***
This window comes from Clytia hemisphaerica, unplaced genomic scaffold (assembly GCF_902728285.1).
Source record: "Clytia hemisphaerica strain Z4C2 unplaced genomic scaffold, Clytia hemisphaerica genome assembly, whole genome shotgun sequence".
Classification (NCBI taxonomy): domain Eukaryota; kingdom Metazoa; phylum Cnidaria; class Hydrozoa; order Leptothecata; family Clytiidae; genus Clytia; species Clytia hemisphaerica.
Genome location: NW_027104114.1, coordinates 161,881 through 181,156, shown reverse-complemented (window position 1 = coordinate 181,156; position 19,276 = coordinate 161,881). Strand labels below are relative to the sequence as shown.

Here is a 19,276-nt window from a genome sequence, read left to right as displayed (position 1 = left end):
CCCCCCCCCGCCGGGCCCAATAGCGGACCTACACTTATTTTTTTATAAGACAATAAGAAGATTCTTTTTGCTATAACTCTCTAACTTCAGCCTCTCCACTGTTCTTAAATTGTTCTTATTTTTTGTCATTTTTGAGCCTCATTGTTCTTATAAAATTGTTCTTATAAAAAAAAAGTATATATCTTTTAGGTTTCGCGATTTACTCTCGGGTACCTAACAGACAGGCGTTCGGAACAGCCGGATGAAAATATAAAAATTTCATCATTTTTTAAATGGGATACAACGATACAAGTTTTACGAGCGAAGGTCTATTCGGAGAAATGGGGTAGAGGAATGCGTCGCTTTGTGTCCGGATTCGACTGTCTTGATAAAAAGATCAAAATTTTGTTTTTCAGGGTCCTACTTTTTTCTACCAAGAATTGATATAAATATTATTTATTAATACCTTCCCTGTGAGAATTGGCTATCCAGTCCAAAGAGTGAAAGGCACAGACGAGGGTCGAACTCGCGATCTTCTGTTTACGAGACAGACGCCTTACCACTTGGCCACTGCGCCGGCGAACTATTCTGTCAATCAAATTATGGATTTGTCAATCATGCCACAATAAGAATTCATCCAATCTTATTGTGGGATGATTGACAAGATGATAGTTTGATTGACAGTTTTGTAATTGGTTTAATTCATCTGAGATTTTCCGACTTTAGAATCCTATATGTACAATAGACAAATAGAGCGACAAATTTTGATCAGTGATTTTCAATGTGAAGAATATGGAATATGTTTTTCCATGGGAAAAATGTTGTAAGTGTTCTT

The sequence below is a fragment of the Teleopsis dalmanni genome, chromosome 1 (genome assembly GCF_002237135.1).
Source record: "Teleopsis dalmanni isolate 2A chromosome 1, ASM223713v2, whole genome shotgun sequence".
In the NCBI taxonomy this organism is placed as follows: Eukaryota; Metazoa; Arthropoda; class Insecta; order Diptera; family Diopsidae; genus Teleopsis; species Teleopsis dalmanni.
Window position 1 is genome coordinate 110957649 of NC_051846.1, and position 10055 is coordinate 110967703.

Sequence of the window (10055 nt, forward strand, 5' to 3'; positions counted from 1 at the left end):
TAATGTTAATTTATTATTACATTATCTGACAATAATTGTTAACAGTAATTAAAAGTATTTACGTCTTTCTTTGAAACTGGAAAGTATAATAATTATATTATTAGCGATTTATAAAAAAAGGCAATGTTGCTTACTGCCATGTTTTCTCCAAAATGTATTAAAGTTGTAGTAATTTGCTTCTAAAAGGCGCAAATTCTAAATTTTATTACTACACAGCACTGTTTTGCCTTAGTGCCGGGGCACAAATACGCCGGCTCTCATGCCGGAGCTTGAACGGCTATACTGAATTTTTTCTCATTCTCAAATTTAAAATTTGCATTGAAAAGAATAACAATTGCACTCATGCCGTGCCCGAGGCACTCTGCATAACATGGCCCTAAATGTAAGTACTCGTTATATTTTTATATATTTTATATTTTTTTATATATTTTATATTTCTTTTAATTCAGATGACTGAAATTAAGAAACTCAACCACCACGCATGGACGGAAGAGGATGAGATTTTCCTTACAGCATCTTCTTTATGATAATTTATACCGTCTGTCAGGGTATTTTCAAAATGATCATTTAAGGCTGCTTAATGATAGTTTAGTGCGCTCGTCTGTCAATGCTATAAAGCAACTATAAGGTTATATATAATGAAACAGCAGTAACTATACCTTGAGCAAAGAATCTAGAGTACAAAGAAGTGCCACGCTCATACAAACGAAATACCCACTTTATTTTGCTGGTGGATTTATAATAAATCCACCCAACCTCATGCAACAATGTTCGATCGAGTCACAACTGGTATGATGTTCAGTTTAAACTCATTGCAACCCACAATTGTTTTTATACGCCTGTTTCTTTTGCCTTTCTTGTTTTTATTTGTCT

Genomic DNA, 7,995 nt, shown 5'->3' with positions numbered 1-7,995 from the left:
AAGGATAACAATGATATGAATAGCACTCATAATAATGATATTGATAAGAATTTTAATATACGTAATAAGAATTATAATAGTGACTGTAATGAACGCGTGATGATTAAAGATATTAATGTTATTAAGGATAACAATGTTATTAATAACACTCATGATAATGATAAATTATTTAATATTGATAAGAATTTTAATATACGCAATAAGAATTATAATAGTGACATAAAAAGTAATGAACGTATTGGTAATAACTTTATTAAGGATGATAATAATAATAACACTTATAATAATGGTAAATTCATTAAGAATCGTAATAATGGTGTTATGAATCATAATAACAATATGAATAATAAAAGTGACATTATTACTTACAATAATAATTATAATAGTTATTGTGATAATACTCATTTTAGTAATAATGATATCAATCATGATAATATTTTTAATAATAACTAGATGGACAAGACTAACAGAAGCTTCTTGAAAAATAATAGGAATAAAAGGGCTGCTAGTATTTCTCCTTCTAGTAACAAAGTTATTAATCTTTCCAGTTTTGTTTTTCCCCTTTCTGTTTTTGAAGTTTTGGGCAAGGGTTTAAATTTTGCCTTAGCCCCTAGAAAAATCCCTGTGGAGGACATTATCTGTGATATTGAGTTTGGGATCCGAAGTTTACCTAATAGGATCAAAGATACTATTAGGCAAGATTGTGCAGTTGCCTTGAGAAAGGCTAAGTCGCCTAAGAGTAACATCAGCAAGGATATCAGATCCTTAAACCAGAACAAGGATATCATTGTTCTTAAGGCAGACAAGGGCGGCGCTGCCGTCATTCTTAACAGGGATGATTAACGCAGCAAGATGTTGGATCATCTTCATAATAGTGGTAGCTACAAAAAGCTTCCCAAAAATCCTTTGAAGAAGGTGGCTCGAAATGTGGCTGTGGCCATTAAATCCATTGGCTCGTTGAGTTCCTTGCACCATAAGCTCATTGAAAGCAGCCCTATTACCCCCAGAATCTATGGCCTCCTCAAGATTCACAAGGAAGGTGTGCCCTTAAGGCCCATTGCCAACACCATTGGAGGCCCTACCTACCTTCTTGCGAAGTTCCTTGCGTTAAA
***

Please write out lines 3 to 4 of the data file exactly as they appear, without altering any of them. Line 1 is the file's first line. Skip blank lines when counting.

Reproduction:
Classification (NCBI taxonomy): domain Eukaryota; kingdom Metazoa; phylum Cnidaria; class Hydrozoa; order Leptothecata; family Clytiidae; genus Clytia; species Clytia hemisphaerica.
Genome location: NW_027104114.1, coordinates 161,881 through 181,156, shown reverse-complemented (window position 1 = coordinate 181,156; position 19,276 = coordinate 161,881). Strand labels below are relative to the sequence as shown.